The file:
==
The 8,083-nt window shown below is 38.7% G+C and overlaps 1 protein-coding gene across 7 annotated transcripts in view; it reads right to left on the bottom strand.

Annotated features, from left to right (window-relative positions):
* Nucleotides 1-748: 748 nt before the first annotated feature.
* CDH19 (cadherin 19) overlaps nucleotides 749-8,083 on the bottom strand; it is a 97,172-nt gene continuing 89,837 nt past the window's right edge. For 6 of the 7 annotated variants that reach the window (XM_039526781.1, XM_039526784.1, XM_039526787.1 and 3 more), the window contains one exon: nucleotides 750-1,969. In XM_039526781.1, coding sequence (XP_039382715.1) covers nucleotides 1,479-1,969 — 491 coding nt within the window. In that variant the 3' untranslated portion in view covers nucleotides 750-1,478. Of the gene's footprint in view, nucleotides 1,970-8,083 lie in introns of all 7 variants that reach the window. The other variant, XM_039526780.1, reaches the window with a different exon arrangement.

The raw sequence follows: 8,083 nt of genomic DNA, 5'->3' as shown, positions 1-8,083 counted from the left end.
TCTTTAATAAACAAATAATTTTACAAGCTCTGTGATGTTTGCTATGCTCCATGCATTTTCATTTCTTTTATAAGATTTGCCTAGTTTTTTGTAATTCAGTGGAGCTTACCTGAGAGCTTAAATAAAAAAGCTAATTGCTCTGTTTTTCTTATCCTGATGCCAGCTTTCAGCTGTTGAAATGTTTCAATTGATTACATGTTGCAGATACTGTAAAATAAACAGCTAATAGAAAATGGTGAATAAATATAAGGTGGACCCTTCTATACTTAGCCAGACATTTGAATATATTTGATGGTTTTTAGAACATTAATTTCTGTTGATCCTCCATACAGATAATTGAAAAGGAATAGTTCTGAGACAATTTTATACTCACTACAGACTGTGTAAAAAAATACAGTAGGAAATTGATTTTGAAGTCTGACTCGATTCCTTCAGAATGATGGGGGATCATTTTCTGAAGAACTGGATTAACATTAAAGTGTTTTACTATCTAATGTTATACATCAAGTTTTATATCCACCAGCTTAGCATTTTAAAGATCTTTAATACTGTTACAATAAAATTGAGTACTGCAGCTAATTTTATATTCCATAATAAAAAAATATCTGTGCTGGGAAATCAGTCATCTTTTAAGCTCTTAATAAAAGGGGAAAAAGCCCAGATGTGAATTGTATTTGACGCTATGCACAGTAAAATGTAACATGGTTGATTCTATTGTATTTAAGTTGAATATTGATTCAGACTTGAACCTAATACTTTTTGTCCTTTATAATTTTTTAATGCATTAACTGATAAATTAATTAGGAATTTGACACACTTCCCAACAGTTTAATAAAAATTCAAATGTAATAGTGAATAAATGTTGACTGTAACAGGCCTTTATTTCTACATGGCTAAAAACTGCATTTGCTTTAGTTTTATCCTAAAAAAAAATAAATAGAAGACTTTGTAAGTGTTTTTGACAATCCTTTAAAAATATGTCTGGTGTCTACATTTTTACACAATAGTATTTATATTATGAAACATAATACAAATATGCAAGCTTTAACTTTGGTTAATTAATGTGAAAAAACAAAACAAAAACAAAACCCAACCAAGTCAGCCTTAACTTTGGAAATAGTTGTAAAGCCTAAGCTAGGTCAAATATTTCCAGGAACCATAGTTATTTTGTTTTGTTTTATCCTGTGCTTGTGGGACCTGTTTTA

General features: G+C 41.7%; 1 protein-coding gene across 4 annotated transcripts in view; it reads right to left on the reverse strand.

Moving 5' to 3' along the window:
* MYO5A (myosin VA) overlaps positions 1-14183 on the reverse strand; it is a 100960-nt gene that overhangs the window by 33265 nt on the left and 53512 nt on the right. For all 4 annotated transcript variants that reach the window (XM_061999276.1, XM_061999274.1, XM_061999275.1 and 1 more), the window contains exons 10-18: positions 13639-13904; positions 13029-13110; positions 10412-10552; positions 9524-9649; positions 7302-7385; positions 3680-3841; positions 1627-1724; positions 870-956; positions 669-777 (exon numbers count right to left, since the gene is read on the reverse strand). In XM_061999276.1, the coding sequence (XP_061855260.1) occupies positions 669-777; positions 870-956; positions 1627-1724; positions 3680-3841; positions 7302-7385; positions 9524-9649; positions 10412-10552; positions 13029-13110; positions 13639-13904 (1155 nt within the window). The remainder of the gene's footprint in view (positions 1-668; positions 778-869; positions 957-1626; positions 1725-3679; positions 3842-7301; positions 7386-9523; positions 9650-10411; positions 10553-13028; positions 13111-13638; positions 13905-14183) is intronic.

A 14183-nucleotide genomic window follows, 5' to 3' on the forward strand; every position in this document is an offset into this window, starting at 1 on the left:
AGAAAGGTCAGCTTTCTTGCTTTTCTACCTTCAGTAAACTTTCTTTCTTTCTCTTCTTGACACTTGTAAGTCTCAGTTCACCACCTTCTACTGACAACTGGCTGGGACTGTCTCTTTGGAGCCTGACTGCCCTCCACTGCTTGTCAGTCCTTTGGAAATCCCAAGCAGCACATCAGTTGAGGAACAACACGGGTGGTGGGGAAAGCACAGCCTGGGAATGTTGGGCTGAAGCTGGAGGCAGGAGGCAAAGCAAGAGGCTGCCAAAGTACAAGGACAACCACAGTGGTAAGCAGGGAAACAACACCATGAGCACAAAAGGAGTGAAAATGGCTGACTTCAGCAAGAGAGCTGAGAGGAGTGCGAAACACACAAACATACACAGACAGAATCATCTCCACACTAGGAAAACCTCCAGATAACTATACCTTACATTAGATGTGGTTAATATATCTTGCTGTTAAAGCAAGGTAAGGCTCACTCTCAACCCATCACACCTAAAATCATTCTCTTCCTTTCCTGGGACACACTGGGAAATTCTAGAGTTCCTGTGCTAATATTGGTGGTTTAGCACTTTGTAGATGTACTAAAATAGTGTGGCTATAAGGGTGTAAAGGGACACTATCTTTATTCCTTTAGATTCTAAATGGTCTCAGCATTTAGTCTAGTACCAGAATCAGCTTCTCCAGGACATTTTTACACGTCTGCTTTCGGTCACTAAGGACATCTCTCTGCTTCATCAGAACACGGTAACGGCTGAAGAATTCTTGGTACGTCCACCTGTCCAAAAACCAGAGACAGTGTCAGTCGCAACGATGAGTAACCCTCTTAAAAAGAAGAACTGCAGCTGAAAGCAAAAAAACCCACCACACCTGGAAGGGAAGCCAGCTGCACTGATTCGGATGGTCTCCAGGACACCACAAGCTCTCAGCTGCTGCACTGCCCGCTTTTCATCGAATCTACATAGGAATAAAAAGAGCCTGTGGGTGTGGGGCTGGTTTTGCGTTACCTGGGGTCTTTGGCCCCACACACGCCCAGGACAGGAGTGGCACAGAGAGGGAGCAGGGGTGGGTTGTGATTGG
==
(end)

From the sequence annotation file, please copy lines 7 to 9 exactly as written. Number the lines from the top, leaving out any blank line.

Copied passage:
General features: G+C 41.7%; 1 protein-coding gene across 4 annotated transcripts in view; it reads right to left on the reverse strand.

Moving 5' to 3' along the window:
* MYO5A (myosin VA) overlaps positions 1-14183 on the reverse strand; it is a 100960-nt gene that overhangs the window by 33265 nt on the left and 53512 nt on the right. For all 4 annotated transcript variants that reach the window (XM_061999276.1, XM_061999274.1, XM_061999275.1 and 1 more), the window contains exons 10-18: positions 13639-13904; positions 13029-13110; positions 10412-10552; positions 9524-9649; positions 7302-7385; positions 3680-3841; positions 1627-1724; positions 870-956; positions 669-777 (exon numbers count right to left, since the gene is read on the reverse strand). In XM_061999276.1, the coding sequence (XP_061855260.1) occupies positions 669-777; positions 870-956; positions 1627-1724; positions 3680-3841; positions 7302-7385; positions 9524-9649; positions 10412-10552; positions 13029-13110; positions 13639-13904 (1155 nt within the window). The remainder of the gene's footprint in view (positions 1-668; positions 778-869; positions 957-1626; positions 1725-3679; positions 3842-7301; positions 7386-9523; positions 9650-10411; positions 10553-13028; positions 13111-13638; positions 13905-14183) is intronic.